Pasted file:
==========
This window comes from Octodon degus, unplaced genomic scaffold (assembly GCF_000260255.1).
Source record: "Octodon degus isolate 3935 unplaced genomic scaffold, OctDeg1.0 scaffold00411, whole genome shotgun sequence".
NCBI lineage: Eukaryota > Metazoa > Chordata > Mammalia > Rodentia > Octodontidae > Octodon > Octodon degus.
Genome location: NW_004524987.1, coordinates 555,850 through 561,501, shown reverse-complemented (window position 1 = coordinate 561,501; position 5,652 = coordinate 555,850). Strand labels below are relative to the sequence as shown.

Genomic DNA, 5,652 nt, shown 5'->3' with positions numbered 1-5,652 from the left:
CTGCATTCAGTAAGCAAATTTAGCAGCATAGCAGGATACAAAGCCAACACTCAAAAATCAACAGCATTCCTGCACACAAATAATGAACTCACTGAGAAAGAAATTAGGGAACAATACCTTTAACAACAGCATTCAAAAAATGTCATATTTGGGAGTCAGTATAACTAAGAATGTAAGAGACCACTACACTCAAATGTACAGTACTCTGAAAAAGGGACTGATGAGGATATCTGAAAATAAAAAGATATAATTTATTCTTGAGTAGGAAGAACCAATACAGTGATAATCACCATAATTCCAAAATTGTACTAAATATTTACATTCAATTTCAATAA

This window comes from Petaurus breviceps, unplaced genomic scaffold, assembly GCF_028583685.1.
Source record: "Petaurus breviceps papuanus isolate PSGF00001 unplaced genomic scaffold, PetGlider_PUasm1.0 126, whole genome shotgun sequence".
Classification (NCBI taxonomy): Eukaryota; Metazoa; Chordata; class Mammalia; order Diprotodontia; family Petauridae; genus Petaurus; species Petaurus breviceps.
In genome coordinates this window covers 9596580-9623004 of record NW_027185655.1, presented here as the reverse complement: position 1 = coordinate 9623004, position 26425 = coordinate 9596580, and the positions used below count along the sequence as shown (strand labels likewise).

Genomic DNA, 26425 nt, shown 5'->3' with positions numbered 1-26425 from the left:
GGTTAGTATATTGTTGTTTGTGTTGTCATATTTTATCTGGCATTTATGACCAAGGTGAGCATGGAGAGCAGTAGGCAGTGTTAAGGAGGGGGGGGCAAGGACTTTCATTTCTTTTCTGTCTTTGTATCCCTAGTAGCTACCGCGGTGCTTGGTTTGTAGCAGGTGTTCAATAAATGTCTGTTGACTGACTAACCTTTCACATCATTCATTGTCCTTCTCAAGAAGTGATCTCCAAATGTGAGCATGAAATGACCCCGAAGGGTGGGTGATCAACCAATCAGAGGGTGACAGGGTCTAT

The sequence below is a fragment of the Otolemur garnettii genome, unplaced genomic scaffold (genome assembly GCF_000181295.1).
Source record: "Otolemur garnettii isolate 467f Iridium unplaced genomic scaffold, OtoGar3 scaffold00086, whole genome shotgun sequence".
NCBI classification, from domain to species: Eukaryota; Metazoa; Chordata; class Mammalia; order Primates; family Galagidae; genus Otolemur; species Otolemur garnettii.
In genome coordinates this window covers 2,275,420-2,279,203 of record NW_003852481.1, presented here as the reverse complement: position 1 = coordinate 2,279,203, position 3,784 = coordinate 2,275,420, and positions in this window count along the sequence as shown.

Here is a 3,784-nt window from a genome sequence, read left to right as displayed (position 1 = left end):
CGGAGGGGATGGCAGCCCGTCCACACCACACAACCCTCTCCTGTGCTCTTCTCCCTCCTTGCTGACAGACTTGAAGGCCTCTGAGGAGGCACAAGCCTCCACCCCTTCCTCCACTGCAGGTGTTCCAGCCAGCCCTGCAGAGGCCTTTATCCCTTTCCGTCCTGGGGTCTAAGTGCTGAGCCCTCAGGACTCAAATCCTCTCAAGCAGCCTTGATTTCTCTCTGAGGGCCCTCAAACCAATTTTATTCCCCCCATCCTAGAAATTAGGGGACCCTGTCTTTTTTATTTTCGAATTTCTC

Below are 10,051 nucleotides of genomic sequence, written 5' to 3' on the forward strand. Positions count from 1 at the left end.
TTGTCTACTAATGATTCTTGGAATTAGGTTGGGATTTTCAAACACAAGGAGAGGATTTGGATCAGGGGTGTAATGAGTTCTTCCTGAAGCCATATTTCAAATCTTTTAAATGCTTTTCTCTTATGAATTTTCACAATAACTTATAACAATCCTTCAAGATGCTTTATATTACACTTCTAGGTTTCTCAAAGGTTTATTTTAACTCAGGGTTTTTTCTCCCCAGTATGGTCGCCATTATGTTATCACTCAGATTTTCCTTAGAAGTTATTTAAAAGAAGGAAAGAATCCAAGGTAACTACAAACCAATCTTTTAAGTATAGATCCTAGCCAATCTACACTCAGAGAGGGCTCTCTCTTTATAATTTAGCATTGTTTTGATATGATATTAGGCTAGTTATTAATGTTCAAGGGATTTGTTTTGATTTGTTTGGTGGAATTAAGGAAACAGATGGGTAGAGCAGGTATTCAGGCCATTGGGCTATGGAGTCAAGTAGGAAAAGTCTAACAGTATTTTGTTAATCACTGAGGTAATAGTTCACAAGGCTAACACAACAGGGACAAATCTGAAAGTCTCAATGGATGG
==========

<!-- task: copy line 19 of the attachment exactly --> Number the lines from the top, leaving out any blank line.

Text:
Below are 10,051 nucleotides of genomic sequence, written 5' to 3' on the forward strand. Positions count from 1 at the left end.